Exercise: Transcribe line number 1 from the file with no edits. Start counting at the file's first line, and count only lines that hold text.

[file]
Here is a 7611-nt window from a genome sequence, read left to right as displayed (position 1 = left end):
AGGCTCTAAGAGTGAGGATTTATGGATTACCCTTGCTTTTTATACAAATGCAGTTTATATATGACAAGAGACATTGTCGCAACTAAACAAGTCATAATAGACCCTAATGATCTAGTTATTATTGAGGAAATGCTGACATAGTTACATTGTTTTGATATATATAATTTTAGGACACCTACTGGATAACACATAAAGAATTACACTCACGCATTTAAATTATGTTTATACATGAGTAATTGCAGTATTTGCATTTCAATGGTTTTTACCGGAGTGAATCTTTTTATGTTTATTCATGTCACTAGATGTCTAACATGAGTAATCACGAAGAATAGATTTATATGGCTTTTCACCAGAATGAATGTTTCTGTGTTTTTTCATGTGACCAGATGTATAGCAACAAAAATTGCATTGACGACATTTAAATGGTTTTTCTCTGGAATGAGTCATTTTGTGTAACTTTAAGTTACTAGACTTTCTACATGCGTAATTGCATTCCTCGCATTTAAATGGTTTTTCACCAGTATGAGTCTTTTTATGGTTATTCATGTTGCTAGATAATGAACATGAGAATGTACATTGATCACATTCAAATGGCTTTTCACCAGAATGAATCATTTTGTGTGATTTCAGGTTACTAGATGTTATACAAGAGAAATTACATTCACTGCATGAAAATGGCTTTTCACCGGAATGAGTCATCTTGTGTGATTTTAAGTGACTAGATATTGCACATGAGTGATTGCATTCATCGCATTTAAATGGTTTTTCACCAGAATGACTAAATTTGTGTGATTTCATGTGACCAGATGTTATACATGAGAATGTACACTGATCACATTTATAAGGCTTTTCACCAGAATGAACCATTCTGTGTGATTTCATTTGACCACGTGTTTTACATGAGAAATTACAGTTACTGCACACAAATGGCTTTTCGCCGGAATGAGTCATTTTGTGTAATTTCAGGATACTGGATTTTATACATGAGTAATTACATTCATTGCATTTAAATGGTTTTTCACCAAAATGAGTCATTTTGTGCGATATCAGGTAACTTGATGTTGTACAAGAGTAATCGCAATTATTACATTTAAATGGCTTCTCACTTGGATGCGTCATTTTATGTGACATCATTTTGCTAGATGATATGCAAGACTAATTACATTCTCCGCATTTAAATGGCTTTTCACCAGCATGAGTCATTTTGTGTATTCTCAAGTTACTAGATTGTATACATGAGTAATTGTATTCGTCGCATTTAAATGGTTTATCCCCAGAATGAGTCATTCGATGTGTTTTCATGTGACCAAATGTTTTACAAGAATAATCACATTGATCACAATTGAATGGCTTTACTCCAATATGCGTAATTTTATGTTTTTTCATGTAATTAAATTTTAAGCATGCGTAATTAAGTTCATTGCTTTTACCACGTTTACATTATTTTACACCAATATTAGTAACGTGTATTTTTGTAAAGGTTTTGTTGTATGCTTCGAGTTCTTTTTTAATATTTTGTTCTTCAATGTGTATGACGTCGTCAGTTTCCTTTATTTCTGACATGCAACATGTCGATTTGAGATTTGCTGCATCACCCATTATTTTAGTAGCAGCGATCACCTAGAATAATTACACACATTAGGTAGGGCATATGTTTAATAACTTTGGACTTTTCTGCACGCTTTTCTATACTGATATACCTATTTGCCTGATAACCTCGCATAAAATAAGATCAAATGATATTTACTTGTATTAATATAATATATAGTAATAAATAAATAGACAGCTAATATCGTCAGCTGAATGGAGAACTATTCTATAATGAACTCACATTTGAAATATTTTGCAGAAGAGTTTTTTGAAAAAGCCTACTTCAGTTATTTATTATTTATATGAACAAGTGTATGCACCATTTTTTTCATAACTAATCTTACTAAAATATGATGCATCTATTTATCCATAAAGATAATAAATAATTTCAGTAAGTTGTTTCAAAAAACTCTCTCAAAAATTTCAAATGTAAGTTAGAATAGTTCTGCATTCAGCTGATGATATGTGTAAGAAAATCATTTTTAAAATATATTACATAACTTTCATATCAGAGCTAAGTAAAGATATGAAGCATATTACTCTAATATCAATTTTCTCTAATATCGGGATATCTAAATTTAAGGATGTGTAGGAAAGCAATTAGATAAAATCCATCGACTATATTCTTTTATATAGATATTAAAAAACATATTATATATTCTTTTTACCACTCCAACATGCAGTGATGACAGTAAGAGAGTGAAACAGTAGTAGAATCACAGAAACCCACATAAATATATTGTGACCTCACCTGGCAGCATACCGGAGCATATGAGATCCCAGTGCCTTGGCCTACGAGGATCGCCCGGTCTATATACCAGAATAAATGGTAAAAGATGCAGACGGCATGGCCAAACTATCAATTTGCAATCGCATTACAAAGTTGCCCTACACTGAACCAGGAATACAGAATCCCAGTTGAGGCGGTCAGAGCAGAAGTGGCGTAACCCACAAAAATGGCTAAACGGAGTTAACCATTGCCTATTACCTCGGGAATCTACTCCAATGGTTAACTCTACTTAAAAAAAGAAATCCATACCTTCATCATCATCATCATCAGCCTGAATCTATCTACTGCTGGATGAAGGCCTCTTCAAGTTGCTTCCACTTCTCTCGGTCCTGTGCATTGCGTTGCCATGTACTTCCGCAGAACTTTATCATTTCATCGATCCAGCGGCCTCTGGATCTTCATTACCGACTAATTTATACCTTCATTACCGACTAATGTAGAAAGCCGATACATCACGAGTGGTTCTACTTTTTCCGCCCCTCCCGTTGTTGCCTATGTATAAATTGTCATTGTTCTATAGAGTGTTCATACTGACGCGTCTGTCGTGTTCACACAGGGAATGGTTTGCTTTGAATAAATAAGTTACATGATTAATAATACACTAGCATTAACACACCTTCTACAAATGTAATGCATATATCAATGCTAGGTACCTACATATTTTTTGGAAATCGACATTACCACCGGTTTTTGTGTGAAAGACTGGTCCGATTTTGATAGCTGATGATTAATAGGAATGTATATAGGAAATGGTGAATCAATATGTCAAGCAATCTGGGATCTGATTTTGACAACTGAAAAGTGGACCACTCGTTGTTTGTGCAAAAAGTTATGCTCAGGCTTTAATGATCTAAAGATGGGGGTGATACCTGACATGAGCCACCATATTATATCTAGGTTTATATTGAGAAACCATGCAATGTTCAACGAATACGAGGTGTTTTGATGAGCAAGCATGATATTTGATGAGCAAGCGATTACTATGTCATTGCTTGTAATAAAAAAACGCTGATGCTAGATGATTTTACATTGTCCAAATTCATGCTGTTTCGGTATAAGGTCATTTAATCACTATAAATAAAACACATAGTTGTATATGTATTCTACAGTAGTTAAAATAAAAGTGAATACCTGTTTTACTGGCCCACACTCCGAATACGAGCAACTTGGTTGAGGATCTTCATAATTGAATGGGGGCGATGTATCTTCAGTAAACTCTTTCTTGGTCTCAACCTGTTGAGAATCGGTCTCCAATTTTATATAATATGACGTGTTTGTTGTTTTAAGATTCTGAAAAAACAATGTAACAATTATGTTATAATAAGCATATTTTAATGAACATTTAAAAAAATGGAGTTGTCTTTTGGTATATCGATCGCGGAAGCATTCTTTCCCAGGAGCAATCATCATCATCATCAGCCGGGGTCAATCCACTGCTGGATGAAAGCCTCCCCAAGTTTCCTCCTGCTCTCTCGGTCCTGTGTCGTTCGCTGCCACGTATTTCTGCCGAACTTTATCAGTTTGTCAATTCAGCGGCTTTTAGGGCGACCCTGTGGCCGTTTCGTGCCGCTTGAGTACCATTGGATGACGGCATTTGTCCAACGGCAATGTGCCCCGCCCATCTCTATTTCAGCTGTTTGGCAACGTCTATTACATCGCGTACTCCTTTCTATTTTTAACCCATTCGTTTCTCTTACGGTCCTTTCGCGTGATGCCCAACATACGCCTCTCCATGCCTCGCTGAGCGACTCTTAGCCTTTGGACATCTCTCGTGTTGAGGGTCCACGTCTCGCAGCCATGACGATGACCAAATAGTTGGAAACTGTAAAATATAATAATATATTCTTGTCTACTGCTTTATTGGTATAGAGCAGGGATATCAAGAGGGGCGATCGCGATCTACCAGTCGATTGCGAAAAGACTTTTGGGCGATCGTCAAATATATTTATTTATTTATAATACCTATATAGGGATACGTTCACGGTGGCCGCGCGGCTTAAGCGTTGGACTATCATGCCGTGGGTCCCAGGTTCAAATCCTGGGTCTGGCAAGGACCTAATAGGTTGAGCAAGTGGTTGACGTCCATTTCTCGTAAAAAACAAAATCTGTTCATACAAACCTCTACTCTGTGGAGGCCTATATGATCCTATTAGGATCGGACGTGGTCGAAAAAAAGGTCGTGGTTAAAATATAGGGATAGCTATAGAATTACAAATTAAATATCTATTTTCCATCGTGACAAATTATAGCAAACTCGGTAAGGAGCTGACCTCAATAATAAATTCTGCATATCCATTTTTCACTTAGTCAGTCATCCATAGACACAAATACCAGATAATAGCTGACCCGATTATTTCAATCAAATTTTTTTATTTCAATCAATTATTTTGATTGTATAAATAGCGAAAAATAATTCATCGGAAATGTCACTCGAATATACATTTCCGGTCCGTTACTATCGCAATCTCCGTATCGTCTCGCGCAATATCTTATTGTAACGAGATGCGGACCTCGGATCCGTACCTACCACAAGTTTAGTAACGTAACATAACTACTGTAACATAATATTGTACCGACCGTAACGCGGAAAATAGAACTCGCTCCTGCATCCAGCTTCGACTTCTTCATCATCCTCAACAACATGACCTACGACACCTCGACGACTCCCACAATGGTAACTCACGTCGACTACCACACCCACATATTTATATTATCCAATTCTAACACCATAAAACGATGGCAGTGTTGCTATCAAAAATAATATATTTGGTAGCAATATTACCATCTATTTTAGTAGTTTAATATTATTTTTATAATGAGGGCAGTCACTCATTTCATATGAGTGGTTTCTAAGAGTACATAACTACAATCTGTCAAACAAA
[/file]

Here is a 7611-nt window from a genome sequence, read left to right as displayed (position 1 = left end):